The short version: While fun, “It All Comes Out In The Wash” signals a severely underwhelming return for Miranda Lambert.
- Writers: Miranda Lambert, Hillary Lindsey, Lori McKenna, Liz Rose
- Rating: 6/10
The long version: We’ve been here before with Miranda Lambert, haven’t we?
Granted, the situation has mostly stayed the same, but the times sure haven’t. With Lambert, it’s hard not to approach a conversation about her art in the current day without pulling back the curtain a little. Because after the end of her high-profile marriage to Blake Shelton, both parties went through a career revitalization period in very different ways. For Lambert, she recorded a double album in The Weight Of These Wings in 2016 that, for as much critical acclaim as it received, didn’t bring her “back” as far as chart success was concerned.
And now here we are again, where, without going into the full details, Lambert has had an … interesting 2019, to say the least. Either way, we’re right back here again, where the big hype surrounding her new single, “It All Comes Out In The Wash,” was that it was her attempt to move on and reclaim that old spark. Unlike The Weight Of These Wings, however, this wasn’t another attempt at flirting with independent country production, but rather a return to her artistic form, which is really all the more evidenced by her other new song, “Locomotive.”
Sadly, while “It All Comes Out In The Wash” shows a few improvements for Lambert in certain departments, as a lead single and her first new song in over three years, this can’t help but feel severely underwhelming.
Of course, it doesn’t help that this song shares so much in common with a certain song off The Weight Of These Wings, “We Should Be Friends,” which wasn’t one of the better cuts either. The percussion is way too heavy in the mix to the point where it overtakes the other instruments, the guitar drives the song on groove rather than a consistent melody … or any melody at all, and like that song, this is just messy all around.
Still, there are a few positives. Despite the choppy, unappealing verses, Lambert’s flow is quite smooth and consistent, and you can tell from her cheerier tone that she’s got some life back in her, which is always great to hear. And to the song’s credit, the bass guitar is surprisingly prominent for a mainstream country song and drives it admittedly pretty well. If it’s going to play to a kitschy lane, at least it has a decent, if very messy, body to it. Still, while I do think Jay Joyce is actually a very refreshing fit for Lambert as a producer this time around, some of his worst trademarks still linger – the vocal production on the chorus is absolutely horrible and buries Lambert way too deep into the mix, and the interweaving of the backing vocals keeping time with the guitar licks aren’t flattering in the slightest.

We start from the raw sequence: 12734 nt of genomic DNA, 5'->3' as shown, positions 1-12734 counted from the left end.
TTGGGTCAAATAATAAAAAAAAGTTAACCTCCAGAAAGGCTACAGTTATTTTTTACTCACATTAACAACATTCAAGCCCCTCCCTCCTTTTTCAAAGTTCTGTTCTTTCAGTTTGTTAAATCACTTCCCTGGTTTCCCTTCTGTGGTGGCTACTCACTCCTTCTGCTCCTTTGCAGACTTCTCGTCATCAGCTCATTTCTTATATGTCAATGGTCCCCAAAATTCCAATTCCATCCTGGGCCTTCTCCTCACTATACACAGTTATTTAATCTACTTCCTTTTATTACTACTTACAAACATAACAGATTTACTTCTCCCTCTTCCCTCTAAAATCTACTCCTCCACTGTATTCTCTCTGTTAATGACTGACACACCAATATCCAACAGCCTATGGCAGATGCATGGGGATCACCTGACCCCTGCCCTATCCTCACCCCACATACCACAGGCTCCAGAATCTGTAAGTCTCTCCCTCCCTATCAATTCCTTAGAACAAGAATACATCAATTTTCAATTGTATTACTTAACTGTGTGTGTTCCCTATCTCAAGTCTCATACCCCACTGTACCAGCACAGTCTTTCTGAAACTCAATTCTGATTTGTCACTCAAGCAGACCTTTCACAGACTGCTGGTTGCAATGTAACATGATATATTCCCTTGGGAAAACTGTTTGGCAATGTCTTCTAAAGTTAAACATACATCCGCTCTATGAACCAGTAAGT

But alright, obviously most of this may be able to be forgiven if the lyrics can do some of the heavy lifting, and, to be honest, I’m still trying to get a grip of what this song is trying to say. I get that the hook is trying to play toward a double entendre of “wash” in its literal tone and as an act of redemption, but it sure doesn’t come across that well in the execution. Sure, spilling ketchup on yourself from a bump in the road isn’t a big issue, and that’s actually a creative, cute sentiment that shows this song’s bright spots, but events such as your sister getting knocked up or getting frisky with your boss aren’t exactly in good taste, or things that just exactly “go away.” Sure, the overblown sentiment is the entire point, but it’s just not pulled off that well.
And if I’m coming across as more negative than I probably should be, it’s because Lambert’s usually able to stick the landing better with these kinds of songs. But “It All Comes Out In The Wash” is a track that gets a few things right and a whole lot wrong, and if this is really the lead single, I don’t see it being her big return to the format. Not bad, but not exactly great either.